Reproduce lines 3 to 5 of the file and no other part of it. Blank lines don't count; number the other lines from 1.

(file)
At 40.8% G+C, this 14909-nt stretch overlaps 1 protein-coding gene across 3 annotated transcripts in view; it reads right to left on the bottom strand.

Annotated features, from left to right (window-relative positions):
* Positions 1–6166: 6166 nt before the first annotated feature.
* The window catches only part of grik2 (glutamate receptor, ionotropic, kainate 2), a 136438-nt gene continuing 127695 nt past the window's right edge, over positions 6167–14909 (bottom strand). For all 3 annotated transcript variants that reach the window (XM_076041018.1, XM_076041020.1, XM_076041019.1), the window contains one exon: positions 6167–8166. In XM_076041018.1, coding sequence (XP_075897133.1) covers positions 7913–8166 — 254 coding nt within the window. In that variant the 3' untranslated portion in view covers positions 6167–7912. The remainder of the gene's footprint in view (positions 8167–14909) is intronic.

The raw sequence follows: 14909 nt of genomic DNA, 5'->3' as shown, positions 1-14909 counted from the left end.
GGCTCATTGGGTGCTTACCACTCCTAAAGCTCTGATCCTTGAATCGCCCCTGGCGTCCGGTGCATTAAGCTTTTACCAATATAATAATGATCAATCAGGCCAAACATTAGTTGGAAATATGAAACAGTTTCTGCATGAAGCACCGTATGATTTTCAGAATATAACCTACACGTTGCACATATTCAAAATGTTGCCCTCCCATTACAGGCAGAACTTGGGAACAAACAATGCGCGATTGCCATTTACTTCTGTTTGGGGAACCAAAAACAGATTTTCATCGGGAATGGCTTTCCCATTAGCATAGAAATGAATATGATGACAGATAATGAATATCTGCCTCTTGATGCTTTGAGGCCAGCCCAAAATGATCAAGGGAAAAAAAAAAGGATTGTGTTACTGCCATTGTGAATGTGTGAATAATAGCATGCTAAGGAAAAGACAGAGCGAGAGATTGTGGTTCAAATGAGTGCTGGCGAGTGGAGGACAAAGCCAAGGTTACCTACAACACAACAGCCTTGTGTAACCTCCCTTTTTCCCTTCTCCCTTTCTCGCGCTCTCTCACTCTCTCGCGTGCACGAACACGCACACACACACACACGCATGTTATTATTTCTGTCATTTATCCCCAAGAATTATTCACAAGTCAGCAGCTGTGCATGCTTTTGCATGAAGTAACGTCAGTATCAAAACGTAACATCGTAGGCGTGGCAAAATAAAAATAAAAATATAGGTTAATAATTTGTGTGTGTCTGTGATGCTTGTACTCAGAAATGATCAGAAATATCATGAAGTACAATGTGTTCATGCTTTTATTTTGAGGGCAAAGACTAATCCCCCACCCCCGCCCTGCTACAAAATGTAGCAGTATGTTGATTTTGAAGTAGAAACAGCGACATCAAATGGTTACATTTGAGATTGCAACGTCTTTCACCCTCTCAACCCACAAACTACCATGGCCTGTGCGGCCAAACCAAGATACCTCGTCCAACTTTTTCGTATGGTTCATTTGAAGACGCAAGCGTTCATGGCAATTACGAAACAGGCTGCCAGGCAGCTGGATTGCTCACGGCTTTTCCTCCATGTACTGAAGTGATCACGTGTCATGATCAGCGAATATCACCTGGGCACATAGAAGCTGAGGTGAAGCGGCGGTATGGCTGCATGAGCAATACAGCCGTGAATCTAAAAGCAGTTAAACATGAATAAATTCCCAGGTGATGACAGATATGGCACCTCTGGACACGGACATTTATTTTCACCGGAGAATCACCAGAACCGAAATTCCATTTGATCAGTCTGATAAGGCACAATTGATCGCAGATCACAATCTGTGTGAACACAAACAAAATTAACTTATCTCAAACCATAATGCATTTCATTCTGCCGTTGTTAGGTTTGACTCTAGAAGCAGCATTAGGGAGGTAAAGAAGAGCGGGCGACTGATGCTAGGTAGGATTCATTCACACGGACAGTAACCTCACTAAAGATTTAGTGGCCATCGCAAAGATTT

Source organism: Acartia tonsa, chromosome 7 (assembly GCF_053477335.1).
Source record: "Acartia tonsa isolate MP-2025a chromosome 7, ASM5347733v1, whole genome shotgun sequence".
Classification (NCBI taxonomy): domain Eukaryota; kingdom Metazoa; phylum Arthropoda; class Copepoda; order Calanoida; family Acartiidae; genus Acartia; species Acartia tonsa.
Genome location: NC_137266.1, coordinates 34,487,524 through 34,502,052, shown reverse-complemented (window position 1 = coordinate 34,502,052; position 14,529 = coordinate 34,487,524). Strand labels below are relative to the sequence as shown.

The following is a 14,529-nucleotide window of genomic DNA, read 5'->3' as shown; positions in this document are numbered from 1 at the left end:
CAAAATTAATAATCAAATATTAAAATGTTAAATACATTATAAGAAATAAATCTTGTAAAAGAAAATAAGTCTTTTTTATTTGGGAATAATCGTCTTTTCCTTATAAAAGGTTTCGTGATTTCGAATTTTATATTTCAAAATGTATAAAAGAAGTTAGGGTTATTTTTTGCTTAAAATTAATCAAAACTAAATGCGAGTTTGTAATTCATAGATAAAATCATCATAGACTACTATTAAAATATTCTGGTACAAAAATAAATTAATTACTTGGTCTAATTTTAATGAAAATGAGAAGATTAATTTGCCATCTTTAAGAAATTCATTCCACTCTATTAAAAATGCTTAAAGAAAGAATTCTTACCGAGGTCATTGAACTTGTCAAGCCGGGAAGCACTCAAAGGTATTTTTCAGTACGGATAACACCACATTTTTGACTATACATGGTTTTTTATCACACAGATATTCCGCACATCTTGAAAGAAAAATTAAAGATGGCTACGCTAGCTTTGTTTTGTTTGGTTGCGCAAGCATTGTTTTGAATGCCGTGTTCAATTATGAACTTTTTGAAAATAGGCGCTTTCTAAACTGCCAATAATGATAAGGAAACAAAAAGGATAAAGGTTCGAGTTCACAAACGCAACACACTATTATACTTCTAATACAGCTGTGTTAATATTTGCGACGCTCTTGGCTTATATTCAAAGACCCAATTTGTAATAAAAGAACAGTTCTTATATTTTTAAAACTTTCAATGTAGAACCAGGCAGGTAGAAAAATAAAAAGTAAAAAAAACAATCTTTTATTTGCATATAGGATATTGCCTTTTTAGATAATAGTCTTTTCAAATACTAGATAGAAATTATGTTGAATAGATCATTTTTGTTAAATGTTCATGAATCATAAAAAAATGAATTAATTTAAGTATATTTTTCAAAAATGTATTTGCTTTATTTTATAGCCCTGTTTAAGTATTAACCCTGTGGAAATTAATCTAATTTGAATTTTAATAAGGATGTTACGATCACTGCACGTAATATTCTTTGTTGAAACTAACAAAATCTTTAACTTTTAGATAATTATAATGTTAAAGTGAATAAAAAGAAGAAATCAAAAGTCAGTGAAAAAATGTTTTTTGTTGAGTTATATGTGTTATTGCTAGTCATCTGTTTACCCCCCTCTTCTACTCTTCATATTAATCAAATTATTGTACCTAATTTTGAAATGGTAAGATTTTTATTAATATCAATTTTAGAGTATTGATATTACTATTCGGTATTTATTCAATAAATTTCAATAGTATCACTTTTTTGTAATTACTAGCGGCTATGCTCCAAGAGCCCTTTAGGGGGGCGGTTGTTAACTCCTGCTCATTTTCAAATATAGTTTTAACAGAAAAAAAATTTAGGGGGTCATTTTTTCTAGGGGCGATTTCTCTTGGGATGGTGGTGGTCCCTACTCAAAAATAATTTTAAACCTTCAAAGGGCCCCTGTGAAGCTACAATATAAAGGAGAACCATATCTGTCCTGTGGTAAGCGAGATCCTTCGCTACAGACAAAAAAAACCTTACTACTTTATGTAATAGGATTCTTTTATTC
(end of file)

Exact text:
* Positions 1–6166: 6166 nt before the first annotated feature.
* The window catches only part of grik2 (glutamate receptor, ionotropic, kainate 2), a 136438-nt gene continuing 127695 nt past the window's right edge, over positions 6167–14909 (bottom strand). For all 3 annotated transcript variants that reach the window (XM_076041018.1, XM_076041020.1, XM_076041019.1), the window contains one exon: positions 6167–8166. In XM_076041018.1, coding sequence (XP_075897133.1) covers positions 7913–8166 — 254 coding nt within the window. In that variant the 3' untranslated portion in view covers positions 6167–7912. The remainder of the gene's footprint in view (positions 8167–14909) is intronic.

The raw sequence follows: 14909 nt of genomic DNA, 5'->3' as shown, positions 1-14909 counted from the left end.